Personality and ambivalence in decisions about becoming parents

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Martin Pinquart
Carolin Stotzka
Rainer K. Silbereisen
Cite this article:  Pinquart, M., Stotzka, C., & Silbereisen, R. (2008). Personality and ambivalence in decisions about becoming parents. Social Behavior and Personality: An international journal, 36(1), 87-96.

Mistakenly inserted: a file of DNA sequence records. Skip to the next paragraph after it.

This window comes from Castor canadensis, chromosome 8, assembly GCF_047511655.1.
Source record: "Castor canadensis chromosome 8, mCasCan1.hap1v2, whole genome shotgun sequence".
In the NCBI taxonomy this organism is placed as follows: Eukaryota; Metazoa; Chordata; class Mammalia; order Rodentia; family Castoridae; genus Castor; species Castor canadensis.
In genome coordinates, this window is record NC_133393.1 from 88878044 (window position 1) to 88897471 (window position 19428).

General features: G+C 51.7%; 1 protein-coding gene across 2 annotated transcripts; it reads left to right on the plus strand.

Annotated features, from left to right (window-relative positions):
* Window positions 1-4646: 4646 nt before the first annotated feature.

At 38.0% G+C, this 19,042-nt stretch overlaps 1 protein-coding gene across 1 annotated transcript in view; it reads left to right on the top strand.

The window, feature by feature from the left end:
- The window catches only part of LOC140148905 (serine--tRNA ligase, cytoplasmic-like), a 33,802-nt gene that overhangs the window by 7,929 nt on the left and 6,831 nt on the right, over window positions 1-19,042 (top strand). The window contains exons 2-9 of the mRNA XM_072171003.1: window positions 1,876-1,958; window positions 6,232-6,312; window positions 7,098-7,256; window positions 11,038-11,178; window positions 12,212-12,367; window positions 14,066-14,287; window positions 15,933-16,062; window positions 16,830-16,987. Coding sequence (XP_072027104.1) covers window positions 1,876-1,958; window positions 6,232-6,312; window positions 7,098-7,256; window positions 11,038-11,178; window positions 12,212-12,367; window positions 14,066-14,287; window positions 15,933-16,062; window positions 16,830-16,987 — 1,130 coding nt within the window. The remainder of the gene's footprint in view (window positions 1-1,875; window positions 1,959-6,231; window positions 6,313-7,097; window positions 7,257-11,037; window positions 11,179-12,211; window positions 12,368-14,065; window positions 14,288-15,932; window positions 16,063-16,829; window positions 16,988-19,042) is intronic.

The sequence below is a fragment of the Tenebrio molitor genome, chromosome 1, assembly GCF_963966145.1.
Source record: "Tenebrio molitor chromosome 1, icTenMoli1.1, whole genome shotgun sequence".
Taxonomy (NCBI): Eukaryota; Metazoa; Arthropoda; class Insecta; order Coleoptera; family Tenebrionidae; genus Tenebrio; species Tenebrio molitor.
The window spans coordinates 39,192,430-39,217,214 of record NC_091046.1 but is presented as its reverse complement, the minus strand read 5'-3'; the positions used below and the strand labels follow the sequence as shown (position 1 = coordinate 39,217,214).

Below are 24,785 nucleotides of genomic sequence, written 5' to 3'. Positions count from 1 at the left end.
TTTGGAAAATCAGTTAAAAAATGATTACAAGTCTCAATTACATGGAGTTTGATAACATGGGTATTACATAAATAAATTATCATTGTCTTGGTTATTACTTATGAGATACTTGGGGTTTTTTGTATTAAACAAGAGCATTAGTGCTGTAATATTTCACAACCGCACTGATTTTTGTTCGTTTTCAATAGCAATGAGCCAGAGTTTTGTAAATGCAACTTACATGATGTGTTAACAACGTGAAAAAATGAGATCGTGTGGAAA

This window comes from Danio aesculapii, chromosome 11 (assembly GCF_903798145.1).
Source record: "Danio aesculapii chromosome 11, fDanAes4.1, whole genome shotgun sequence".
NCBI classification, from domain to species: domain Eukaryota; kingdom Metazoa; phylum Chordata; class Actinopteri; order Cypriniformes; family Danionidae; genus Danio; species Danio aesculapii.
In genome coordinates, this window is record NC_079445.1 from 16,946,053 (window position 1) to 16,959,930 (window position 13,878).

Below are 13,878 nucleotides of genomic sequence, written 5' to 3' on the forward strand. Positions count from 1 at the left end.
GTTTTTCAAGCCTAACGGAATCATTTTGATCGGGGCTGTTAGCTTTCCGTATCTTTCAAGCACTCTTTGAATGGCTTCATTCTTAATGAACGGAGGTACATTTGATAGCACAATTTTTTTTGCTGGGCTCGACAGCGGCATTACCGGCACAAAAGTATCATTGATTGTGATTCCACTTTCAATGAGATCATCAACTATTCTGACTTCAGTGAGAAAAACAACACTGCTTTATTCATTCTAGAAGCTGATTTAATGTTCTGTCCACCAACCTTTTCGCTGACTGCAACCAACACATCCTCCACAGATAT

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Decisions about becoming parents are difficult to make, and individuals may face ambivalence between hoped-for positive and feared negative aspects of parenthood. Using two samples, we analyzed whether personality is related to ambivalence in parenthood decisions and with coping with ambivalence. In the first study, high levels of neuroticism and low levels of agreeableness were related to higher ambivalence. In the second study, psychological vulnerability was associated with higher ambivalence. Individuals with high levels of extraversion were more likely to seek social support if parenthood decisions became too difficult, and persons with higher levels of openness to experience were more likely to make decisions based on their feelings. Associations of neuroticism with avoidant coping were mediated by level of ambivalence. The conclusion drawn is that sex education with adolescents should include information about ambivalence and promote adequate ways of coping with this phenomenon.

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